Results showed a greater reduction in the primary endpoint of 10-year cardiovascular risk as measured by the Framingham Risk Score at 12 months in the intervention group vs. the control group (–11.17 percent vs. –6.40 percent), with a difference of change of –4.78 percent; p<0.0001. In the intervention group, there was a 34.2 percent relative reduction in the FRS estimate compared with baseline.
Greater absolute reductions were also seen in the intervention group compared with the control group for systolic blood pressure (11.45 mm Hg) and for LDL-C (15.85 mg/dL) (p<0.001 for both). More patients in the intervention group achieved blood pressure control, defined as <140 mm Hg systolic, than in the control group (69 percent vs. 30 percent; p<0.001). Medication adherence was higher with the intervention.
The community-based intervention was successful in urban and rural settings in two different countries and continents, with widely varying health systems and cultural backgrounds, wrote the authors, "which suggests our findings are widely applicable." They also noted the high degree of agreement in clinical decision-making between the NPHWs and physicians.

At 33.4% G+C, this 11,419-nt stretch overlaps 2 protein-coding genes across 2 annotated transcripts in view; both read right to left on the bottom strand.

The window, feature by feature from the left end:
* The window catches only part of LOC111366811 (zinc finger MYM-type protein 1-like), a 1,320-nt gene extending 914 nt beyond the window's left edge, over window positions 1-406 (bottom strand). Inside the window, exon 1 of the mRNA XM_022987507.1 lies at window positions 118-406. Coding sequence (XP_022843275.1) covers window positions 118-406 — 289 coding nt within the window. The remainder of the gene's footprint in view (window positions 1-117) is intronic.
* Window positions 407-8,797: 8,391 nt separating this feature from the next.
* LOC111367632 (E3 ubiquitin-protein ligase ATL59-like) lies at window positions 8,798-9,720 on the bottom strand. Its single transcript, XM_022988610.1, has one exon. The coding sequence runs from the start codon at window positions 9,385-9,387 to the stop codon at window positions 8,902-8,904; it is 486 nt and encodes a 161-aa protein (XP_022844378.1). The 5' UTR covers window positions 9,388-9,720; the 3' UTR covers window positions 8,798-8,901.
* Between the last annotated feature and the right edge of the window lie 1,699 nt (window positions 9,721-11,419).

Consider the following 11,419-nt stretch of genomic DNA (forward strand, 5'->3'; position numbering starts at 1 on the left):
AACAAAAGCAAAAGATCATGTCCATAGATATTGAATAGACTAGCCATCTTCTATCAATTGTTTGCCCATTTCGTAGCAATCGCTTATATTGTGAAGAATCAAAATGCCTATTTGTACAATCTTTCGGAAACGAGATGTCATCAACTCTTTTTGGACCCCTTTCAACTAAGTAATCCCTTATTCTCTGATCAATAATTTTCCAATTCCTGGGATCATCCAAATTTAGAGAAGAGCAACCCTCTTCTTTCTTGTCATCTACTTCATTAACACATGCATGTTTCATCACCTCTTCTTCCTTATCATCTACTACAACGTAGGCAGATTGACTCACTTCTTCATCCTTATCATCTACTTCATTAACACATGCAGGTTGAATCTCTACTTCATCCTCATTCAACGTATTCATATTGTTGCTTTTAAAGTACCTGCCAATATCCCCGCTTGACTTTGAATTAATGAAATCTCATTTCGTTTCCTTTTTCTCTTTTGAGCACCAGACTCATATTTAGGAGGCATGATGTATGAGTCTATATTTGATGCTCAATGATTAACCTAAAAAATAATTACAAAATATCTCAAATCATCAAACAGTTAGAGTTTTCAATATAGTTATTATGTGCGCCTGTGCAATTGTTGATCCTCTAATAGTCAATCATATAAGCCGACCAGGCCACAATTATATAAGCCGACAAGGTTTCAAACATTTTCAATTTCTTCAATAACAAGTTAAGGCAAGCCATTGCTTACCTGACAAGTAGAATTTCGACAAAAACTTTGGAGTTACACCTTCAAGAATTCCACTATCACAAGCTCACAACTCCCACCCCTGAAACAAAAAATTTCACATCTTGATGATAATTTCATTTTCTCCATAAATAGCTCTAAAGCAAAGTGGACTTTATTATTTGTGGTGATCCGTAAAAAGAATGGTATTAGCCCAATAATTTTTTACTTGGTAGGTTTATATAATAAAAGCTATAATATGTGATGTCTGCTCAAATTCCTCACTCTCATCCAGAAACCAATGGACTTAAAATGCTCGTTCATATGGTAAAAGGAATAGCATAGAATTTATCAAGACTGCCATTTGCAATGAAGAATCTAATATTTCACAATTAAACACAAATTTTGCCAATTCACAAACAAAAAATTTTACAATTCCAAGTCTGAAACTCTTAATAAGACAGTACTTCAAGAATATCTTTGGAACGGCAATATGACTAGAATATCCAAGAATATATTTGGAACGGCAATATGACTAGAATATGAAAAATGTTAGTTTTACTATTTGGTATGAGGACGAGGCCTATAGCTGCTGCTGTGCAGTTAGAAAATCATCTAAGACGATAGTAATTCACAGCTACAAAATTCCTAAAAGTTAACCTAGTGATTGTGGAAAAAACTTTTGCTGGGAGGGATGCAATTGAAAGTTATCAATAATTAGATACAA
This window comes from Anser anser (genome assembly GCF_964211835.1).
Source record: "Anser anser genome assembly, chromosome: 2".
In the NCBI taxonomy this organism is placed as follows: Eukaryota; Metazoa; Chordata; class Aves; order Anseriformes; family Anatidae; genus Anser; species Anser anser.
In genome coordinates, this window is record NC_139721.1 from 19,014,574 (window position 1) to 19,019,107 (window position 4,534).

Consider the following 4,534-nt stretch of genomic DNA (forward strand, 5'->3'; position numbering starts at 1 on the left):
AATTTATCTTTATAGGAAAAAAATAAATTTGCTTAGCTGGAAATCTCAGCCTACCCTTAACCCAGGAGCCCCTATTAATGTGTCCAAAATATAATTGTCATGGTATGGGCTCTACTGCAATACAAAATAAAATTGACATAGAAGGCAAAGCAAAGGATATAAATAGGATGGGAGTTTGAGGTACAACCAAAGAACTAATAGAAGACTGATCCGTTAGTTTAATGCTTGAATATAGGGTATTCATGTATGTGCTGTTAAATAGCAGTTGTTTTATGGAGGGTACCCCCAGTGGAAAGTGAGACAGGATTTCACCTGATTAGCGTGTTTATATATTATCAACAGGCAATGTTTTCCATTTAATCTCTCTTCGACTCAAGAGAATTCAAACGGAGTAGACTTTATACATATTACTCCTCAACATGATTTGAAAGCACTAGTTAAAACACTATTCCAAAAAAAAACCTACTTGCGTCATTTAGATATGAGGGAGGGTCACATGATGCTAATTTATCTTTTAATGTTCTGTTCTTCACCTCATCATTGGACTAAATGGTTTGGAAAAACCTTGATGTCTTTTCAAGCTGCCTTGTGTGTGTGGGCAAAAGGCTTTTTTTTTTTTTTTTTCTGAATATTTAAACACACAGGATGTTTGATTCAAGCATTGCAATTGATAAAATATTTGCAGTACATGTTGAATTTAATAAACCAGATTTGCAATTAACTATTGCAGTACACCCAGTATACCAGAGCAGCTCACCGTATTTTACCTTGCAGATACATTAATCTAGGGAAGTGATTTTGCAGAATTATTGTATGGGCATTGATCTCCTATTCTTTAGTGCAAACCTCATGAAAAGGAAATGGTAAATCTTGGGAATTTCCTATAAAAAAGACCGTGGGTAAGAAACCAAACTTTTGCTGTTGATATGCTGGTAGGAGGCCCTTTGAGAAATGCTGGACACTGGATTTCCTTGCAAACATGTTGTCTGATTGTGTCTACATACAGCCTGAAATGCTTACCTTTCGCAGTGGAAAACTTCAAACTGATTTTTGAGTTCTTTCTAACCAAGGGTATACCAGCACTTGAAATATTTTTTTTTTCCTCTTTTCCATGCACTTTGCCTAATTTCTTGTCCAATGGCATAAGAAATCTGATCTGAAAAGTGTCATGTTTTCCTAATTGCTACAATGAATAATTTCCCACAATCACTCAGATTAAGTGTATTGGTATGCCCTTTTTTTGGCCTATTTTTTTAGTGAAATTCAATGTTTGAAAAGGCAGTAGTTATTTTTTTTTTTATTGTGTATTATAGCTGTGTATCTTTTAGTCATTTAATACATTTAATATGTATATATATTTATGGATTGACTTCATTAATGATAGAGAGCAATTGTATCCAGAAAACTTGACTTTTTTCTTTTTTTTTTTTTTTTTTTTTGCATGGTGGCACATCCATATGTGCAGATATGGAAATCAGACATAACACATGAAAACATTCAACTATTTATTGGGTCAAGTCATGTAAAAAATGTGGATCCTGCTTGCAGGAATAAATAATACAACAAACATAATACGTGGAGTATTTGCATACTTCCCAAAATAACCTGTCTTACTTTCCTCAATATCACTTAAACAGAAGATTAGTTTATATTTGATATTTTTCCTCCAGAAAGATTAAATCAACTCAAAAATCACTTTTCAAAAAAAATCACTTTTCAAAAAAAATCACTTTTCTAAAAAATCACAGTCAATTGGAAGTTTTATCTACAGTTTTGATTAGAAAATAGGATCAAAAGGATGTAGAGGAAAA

"Adoption of the HOPE 4 strategy could substantially enhance reduction in cardiovascular disease risk in those with hypertension, and in doing so help achieve the UN's General Assembly target that calls for a one-third reduction in premature cardiovascular disease mortality by 2030," said the researchers.
Schwalm JD, McCready T, Lopez-Jaramillo P, et al. Lancet 2019;Sept 2:[Epub ahead of print].
SwedeHF Registry: ICDs Underused in Primary Prevention, Mortality Reduction Across Heart Failure Subgroups
In a contemporary population of heart failure with reduced ejection fraction (HFrEF), ICDs for primary prevention were found to reduce short- and long-term mortality, but only a small fraction of eligible patients received them. The findings from the SwedeHF Registry were presented at ESC Congress 2019 and published in Circulation.